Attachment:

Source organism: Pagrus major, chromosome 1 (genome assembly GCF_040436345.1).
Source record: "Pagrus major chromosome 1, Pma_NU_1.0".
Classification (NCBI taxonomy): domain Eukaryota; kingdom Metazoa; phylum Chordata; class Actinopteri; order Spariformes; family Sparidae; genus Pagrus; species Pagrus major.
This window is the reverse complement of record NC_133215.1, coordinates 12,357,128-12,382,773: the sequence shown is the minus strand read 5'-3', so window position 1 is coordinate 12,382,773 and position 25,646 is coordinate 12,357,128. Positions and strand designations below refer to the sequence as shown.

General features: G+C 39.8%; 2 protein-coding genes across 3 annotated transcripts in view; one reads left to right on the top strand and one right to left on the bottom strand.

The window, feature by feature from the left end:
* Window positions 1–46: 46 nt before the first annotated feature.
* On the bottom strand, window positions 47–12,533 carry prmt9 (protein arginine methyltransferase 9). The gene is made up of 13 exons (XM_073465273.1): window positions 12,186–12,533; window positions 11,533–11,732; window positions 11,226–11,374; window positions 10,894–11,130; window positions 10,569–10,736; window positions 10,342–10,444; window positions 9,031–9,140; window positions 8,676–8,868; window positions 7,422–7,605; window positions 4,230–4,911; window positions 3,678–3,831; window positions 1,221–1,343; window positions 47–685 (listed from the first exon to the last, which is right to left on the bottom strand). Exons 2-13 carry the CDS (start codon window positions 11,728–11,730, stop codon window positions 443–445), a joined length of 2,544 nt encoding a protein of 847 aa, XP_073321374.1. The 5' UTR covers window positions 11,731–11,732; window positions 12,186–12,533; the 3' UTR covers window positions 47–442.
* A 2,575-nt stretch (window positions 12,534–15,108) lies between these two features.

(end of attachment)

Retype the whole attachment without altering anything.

Source organism: Pagrus major, chromosome 1 (genome assembly GCF_040436345.1).
Source record: "Pagrus major chromosome 1, Pma_NU_1.0".
Classification (NCBI taxonomy): domain Eukaryota; kingdom Metazoa; phylum Chordata; class Actinopteri; order Spariformes; family Sparidae; genus Pagrus; species Pagrus major.
This window is the reverse complement of record NC_133215.1, coordinates 12,357,128-12,382,773: the sequence shown is the minus strand read 5'-3', so window position 1 is coordinate 12,382,773 and position 25,646 is coordinate 12,357,128. Positions and strand designations below refer to the sequence as shown.

General features: G+C 39.8%; 2 protein-coding genes across 3 annotated transcripts in view; one reads left to right on the top strand and one right to left on the bottom strand.

The window, feature by feature from the left end:
* Window positions 1–46: 46 nt before the first annotated feature.
* On the bottom strand, window positions 47–12,533 carry prmt9 (protein arginine methyltransferase 9). The gene is made up of 13 exons (XM_073465273.1): window positions 12,186–12,533; window positions 11,533–11,732; window positions 11,226–11,374; window positions 10,894–11,130; window positions 10,569–10,736; window positions 10,342–10,444; window positions 9,031–9,140; window positions 8,676–8,868; window positions 7,422–7,605; window positions 4,230–4,911; window positions 3,678–3,831; window positions 1,221–1,343; window positions 47–685 (listed from the first exon to the last, which is right to left on the bottom strand). Exons 2-13 carry the CDS (start codon window positions 11,728–11,730, stop codon window positions 443–445), a joined length of 2,544 nt encoding a protein of 847 aa, XP_073321374.1. The 5' UTR covers window positions 11,731–11,732; window positions 12,186–12,533; the 3' UTR covers window positions 47–442.
* A 2,575-nt stretch (window positions 12,534–15,108) lies between these two features.